by Victoria Fenner
When I worked for the Canadian Broadcasting Corporation, our on-air hosts often received Christmas cards, personal letters and sometimes even birthday cakes from listeners. All from total strangers and all addressed as if sent to a long lost friend.
Such is the power of the human voice. One of the first lessons we learn in radio school is that nothing beats talking directly to your audience to establish an emotional connection.
Some coaches are already doing podcasts. If you’re not, you might want to think about it. After all, your business is based on talking to people. There are a lot of things podcasting can do to strengthen your connection with your clients through your voice.
What is podcasting?
There are a few different definitions of podcasts floating around in cyber culture. Podcasting in the strictest sense means an audio or video program that is like a magazine. People subscribe to podcasts through iTunes or similar “podcast aggregators,” after which each new episode is auto-magically downloaded onto your computer to load onto your iPod.
Often, though, when clients ask me to help them produce a podcast, they actually mean “help me make an audio or video feature for my website,” and that is the kind of podcasting I will address in this article.
What we know from radio research is that people establish strong emotional connections with their favourite radio stars. Radio is the most intimate of media, especially when listeners use headphones. The same is true for podcasts, which after all are just radio shows on the Internet.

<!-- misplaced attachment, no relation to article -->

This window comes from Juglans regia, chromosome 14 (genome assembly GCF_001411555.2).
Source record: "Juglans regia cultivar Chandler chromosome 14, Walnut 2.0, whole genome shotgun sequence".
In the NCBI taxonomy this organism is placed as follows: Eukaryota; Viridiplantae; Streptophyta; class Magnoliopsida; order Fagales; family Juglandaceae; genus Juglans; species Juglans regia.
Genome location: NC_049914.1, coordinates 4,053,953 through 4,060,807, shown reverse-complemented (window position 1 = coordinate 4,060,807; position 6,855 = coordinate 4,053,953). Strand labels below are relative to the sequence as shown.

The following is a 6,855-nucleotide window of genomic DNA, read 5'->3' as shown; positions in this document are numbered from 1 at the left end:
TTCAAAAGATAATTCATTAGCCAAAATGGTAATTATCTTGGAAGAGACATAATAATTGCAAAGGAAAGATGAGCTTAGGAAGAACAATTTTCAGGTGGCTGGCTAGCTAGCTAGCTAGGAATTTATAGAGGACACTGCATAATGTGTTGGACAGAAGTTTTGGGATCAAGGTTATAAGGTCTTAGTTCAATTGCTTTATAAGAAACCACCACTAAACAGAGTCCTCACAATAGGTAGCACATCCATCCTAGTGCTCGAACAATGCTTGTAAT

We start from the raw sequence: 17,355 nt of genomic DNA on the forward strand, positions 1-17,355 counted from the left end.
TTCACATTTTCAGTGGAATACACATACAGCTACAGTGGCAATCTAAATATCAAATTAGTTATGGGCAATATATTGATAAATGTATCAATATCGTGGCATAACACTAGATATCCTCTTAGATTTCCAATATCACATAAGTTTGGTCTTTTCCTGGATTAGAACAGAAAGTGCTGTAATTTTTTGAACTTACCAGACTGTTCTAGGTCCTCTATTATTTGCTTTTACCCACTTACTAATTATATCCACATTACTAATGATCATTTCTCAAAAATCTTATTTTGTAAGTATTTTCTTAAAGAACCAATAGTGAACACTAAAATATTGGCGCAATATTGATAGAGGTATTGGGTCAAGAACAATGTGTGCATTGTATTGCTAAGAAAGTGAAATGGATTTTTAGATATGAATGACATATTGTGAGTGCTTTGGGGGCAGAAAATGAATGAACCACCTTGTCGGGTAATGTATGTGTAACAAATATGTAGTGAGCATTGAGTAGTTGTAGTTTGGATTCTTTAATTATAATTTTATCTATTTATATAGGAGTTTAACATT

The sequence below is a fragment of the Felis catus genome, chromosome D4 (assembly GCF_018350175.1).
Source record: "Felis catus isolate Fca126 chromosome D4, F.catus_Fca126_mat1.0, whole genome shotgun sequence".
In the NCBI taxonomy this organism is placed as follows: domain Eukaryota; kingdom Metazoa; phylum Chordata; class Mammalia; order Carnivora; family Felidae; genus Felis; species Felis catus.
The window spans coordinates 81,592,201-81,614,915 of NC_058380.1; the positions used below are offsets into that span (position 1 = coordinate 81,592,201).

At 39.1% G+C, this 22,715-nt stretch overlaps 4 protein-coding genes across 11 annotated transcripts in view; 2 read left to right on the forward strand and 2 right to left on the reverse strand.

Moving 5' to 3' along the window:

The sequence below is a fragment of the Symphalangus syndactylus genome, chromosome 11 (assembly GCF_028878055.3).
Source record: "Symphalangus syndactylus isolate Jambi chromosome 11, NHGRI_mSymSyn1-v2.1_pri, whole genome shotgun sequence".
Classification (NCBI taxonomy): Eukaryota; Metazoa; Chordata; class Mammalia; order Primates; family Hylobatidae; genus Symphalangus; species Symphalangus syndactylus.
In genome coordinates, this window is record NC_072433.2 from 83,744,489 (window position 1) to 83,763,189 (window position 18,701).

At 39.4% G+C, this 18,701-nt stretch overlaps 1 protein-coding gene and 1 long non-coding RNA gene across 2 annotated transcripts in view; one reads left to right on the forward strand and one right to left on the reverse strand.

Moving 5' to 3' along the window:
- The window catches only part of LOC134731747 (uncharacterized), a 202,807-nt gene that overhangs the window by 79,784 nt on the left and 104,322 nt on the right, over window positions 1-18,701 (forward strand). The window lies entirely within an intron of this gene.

Here are just a few ways to get into the ears of your coaching clients:
- Your greatest hits – You likely have topics that you address with all your clients. So why not record a collection of these short topics? You can use these as jumping-off points for more detailed conversations when you talk to your client individually.
- Coach in your pocket – Your clients can carry your words with them on their iPod and listen to you whenever they need to hear your reassuring voice. This helps keep their spirits up and maintains their focus in between sessions. And they can listen to you anywhere – on a plane, on a treadmill or while they’re weeding the garden.
- The buck starts here – Along with valuable coaching content, your podcast can include an introduction to other products and services you offer, such as books you’ve written, CDs you’ve recorded or upcoming workshops.
Free versus fee
You might want to have two kinds of podcasts. To attract new clients, have a podcast that is available to everyone, and distribute it as widely as possible. The more people who know about you, the more clients you will attract.
Then, have a separate podcast that is password-protected and only accessible to your clients. That way, the people who pay you will feel like they’re getting something special that isn’t available to everybody.
It's easier than you think
Podcasting is worth considering. It will bring out a whole new dimension of your personality and your coaching business. And it’s surprisingly easy and inexpensive to get started.
High quality recording gear which used to cost more than a thousand dollars is available for as little as $200. You can do your own editing on your own computer with free editing programs such as Audacity. If you'd like to move up to the next level, I recommend Amadeus (for Mac) at $40 USD, or Goldwave at $49 USD or Sound Forge Audio Studio at $55 USD, both for PC.
With a little bit of technical and performance training, your own glorious voice can go everywhere the Internet goes. And you may even start receiving those personal notes, cards and birthday cakes.
Victoria Fenner is a radio/podcast producer. Her company, Sound Out Media, produces audio and video podcasts. She also provides training and workshops in person, by phone and online to people wanting to learn how to produce their own programs and distribute them through iTunes, YouTube and other social media.